What Foods Are Good for Pressure Sores?

Wondering what foods are good for pressure sores? Pressure sores can be prevented or healed fast by making some key changes to the diet. This post sheds light on this subject.

Caregivers must consider nutrition in the prevention of pressure ulcers and related skin conditions. Poor nutrition is one of the factors that can facilitate the development of pressure ulcers (or also known as bedsores, or pressure sores). 

Residents of nursing homes or long-term care facilities often consume a sub-standard diet. They get neglected by busy and overworked staff members. But such cannot be the case with elderly folks living with family members. A family caregiver can help the elderly eat healthily.

Weight loss resulting from a poor diet is the biggest cause of pressure ulcers in bedridden people. Caregivers can help them maintain healthy body weight. A nutritious and wholesome meal is key. Likewise, raw fruits and vegetables can help reduce nutritional deficiency. 

The role of nutrition in wound healing

Green Bean Casserole
Fresh green beans

Nutrition is paramount for the fast healing of wounds. Poor nutrition can make it incredibly hard for a wound to heal quickly and completely. According to a study by Joyce K Stechmiller, malnourished individuals are predisposed to develop pressure ulcers, and chronic wounds that do not heal easily.  

Protein-energy malnutrition is common among bedridden persons in hospitals, nursing homes, and even in those living with their families. Protein is a key nutrient essential for the growth, repair, and development of muscles. Protein-energy malnutrition occurs when a person consumes food with low protein content. 

Folks who live on soups, cookies, or fast food can also suffer from protein-energy malnutrition. Comfort food with low nutritional value can make them feel good in the short term, but it is detrimental when consumed regularly. This is where a micronutrient-rich diet comes into the picture. 

What are macronutrients? 

Foods rich in proteins, carbohydrates, and fats fall under the macronutrient category. They are the primary source of energy and hence must be consumed in large quantities. 

Think of bread, rice, or pasta. You cannot eat small portions of rice and feel full. You must have large portions — which will keep you energized for the next 3-4 hours. In the further sections, I share the foods that are good for pressure ulcers.   

What foods are good for pressure sores?


To prevent pressure ulcers, a person must eat foods that are rich in protein, amino acids, and fats. In addition, efforts must be made to prevent dehydration. You can offer them store-bought energy drinks, milk, or just water. So, what foods are good for pressure sores?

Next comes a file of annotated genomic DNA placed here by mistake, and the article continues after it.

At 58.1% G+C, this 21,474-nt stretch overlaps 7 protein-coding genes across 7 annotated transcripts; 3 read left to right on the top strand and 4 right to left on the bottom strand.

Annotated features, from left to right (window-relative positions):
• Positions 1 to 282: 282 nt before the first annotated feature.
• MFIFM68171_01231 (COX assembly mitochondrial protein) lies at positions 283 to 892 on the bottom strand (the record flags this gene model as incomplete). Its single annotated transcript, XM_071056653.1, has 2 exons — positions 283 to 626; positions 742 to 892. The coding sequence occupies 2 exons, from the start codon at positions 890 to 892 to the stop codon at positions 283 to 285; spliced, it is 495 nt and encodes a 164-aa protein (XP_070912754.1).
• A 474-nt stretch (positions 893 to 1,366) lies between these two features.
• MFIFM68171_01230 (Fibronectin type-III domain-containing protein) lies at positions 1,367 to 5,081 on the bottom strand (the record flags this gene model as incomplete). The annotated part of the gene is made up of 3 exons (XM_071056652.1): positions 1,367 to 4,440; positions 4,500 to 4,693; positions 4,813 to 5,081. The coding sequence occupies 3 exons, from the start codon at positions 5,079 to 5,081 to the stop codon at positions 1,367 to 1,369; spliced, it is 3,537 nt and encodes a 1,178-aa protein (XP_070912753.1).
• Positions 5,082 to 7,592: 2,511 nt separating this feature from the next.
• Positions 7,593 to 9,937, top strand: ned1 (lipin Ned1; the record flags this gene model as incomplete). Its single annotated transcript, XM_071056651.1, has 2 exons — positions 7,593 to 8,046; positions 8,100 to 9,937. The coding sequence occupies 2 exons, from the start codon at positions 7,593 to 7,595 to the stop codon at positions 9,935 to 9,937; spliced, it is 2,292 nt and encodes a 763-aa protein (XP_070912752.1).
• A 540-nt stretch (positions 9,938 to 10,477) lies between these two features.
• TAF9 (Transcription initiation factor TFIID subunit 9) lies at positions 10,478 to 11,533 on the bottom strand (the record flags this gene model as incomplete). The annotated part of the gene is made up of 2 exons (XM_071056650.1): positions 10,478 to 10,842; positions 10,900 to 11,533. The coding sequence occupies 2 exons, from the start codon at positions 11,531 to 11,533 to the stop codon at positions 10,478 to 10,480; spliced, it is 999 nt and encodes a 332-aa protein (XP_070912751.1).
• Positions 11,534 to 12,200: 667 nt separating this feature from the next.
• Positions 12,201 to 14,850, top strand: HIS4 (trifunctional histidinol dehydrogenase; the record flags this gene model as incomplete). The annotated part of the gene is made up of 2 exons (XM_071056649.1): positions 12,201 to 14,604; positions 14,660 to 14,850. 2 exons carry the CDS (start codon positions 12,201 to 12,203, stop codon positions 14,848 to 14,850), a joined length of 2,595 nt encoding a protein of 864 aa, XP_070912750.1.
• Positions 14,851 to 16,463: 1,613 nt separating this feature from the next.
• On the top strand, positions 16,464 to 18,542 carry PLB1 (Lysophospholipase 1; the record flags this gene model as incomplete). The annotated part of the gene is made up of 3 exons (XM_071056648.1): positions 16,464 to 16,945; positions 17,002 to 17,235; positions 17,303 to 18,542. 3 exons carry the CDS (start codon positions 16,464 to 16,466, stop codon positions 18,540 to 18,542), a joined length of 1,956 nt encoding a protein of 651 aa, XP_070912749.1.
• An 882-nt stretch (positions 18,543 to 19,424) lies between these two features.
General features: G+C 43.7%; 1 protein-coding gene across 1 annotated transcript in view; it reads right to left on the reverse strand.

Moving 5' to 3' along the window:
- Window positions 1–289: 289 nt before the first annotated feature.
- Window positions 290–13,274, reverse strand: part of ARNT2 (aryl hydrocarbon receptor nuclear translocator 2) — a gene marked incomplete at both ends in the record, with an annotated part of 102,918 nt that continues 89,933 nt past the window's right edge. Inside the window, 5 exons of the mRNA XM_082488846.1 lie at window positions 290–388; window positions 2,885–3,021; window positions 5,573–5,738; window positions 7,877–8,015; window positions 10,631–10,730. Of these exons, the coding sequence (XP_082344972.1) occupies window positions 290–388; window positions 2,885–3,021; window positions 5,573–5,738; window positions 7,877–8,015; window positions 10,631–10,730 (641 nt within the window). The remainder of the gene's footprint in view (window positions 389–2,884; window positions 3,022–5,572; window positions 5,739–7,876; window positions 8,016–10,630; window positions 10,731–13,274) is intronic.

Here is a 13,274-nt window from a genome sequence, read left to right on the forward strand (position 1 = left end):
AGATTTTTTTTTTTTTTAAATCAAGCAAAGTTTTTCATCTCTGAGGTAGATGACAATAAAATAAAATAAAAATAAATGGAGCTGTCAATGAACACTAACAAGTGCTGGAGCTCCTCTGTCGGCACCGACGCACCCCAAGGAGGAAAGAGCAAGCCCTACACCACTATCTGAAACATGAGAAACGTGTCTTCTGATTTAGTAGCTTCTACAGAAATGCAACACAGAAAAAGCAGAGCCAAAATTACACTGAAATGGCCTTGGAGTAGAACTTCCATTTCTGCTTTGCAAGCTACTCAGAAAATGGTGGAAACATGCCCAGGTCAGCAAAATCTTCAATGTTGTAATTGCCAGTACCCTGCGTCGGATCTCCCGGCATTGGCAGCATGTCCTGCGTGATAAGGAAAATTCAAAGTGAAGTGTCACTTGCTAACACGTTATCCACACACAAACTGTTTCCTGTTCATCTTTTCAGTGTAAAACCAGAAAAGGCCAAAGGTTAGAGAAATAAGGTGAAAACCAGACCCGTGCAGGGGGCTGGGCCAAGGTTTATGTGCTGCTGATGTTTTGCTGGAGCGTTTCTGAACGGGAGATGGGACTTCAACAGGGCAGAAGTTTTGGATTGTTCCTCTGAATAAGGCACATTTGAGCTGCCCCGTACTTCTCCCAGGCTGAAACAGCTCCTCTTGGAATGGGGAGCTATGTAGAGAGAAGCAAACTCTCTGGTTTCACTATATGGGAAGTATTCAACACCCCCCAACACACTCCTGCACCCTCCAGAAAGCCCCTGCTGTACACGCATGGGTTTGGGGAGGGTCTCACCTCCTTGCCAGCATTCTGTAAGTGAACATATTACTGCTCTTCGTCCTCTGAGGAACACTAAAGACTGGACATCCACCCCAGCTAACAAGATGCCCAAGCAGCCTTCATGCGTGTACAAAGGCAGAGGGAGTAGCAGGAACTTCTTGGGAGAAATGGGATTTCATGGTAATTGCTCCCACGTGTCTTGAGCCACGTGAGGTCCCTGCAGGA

Protein-rich foods can help speed up the healing process. Once you self-diagnose the ulcer, you can up the protein intake of the affected person. 

Protein-rich foods

  • Milk
  • Yogurt
  • Beans
  • Eggs
  • Beef
  • Chicken
  • Tuna
  • Ezekiel bread
  • Brussels sprouts

Furthermore, foods rich in amino acids can help repair and regrow the affected muscles. Look for foods that contain essential amino acids such as leucine, isoleucine, and valine. If you are unable to find natural sources of amino acids, you can always offer the affected person nutritional supplements (commonly used by bodybuilders to gain muscle mass).

Amino acid-rich foods

  • Mushrooms
  • Fish
  • Cheese
  • Garbanzo beans
  • Turkey
  • Chia seeds
  • Quinoa

Lastly, there are good fats and bad fats. To prevent or heal a pressure ulcer, you must include fat-rich foods in the diets of the person at risk. The right amount of good fat can help the body absorb nutrients. Monounsaturated and polyunsaturated fats are considered to be good fats— they do not increase cholesterol levels. 

Foods rich in fats and oils

  • Avocados 
  • Dark chocolate
  • Extra virgin olive oil
  • Full-fat yogurt
  • Flaxseeds
  • Tofu
  • Walnuts
  • Edamame
  • Hemp seeds
  • Anchovies
  • Mayonnaise
  • Margarine

What are the early signs of a pressure ulcer in a bedridden or immobile person?

If you are a caregiver to an elder or a bedridden person, you must already have dealt with unforeseen changes in the mental and physical condition of the person you are taking care of. A pressure ulcer is a physical condition that can be prevented with ease. 

Some early signs could indicate an imminent pressure ulcer. What are those signs?

  • Sudden and unexpected weight loss
  • Not eating a healthy diet  
  • Loss of appetite 
  • Not drinking enough water
  • Old age is an indicator 
  • Partial mobility 
  • Nausea or vomiting

Consult a geriatrician if you notice the aforementioned signs in the person you are taking care of. Do not delay or put off visiting a doctor. Low nutritional status is a good indicator of an oncoming pressure ulcer in a bedridden person.

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